If someone identifies with the Christ-centered life (circle 2) we should respond positively, being grateful that they affirm that Christ plays an important role in their lives. When someone identifies themselves as a Christ-centered person we can interact with them by saying, “That is great, can you tell me about the time when Christ moved to the center of your life?” This question invites the person to share their testimony. As they tell you how they became a Christ-centered person you will discern if they understand the central role of the gospel, and faith in Jesus.


Sometimes people can’t identify with either of the diagrams. When this happens they either say that neither circle represents them, or they attempt to explain that they are a combination of the two pictures. Their response affirms indirectly that the Christ-centered life doesn’t fully represent them. That self-identification is significant. It permits us to press on to the next question – “Which circle would you like to have represent your life?”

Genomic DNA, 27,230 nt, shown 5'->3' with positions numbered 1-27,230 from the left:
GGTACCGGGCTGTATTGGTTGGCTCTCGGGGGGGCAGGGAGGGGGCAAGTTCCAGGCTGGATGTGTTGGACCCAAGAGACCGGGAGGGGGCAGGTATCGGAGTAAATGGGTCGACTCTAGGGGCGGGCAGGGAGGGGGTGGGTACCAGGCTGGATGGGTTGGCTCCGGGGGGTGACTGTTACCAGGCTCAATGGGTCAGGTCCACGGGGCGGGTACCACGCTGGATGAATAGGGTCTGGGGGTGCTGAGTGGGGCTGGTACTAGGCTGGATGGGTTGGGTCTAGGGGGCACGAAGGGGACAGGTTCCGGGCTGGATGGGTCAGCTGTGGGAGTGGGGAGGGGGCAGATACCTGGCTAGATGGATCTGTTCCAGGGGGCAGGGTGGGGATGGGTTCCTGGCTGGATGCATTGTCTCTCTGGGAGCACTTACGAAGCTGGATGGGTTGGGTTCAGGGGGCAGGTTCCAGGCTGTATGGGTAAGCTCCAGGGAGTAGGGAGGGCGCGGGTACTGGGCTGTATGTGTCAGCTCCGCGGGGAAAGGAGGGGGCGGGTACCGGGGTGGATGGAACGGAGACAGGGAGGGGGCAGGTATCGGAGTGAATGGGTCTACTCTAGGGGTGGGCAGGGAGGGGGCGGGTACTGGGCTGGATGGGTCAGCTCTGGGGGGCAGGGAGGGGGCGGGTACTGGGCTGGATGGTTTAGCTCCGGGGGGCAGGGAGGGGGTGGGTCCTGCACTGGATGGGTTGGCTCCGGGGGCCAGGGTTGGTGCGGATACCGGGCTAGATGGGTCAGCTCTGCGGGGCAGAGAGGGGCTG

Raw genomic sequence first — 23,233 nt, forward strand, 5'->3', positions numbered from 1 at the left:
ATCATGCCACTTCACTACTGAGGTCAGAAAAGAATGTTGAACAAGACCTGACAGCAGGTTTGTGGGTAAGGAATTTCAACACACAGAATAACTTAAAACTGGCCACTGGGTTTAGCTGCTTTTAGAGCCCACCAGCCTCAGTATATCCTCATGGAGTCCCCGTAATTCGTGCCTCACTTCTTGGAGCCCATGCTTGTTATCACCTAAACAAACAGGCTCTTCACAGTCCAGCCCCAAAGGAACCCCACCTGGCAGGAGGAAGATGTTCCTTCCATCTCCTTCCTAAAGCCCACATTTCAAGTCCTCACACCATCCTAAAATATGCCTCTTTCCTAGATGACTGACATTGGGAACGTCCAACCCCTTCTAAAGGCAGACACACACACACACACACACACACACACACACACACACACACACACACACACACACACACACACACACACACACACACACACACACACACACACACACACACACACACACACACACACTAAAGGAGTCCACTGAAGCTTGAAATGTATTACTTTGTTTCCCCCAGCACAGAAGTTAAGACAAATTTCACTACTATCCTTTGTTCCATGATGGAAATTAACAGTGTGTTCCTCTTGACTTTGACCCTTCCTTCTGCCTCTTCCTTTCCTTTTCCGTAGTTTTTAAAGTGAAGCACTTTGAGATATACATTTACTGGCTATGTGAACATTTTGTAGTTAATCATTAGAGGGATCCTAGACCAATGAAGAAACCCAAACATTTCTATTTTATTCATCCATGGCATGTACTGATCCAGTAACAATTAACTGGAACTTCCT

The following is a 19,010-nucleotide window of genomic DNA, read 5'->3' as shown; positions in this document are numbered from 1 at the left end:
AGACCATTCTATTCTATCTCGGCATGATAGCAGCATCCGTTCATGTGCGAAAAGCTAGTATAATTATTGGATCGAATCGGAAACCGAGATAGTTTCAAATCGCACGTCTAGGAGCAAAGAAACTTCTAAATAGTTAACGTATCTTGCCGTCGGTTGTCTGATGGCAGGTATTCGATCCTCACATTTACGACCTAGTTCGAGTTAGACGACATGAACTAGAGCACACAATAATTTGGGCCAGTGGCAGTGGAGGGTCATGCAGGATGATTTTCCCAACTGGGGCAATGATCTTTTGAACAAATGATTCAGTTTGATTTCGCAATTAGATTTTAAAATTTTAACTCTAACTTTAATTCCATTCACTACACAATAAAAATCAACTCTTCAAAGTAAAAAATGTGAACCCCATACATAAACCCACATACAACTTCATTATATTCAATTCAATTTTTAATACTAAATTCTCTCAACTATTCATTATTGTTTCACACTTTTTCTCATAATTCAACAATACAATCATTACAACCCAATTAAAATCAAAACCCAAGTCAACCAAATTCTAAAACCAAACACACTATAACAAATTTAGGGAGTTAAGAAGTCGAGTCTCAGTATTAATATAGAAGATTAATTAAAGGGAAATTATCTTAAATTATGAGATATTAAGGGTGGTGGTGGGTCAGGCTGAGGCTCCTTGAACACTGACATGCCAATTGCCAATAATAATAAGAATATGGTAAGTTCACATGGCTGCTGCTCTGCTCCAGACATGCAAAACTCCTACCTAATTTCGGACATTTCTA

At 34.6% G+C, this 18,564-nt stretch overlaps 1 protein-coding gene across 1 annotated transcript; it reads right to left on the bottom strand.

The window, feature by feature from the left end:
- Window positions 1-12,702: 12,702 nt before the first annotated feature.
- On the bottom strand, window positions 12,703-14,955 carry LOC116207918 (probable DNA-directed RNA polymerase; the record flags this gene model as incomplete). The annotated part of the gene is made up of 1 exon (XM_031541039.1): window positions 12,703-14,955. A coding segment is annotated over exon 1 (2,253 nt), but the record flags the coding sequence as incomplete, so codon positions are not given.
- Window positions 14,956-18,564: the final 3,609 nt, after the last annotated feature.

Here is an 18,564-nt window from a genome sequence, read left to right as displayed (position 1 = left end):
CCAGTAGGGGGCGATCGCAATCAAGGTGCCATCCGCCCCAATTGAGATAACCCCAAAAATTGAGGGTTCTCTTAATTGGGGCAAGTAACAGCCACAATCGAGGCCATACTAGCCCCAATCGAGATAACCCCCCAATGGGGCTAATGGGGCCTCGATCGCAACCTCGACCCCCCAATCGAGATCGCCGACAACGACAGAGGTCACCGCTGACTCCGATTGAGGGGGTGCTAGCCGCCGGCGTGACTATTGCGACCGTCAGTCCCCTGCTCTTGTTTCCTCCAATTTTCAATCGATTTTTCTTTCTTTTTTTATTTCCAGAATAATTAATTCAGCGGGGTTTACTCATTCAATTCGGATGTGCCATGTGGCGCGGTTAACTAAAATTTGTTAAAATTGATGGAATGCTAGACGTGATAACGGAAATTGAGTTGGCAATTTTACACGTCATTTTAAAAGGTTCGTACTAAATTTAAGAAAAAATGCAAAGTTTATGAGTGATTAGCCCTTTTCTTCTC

Response #1

The self directed Life

Response #2

The Christ directed life

Response #3

Neither or In-between

Simulation time


We learn best by doing. We master a skill through practice.



You and your practice partner need to read over the 3 options mentioned above. In this simulation you will use the circle diagrams to help your partner make a spiritual self-identification.   Explain the circles to your partner and ask the first question. Your partner will respond with one of the three answers mentioned above. You will then interact with your partner’s response.


Run through this exercise three times interacting with each of the responses that are typically given.

Which circle best represents your life?

Helping someone make an accurate spiritual-identification.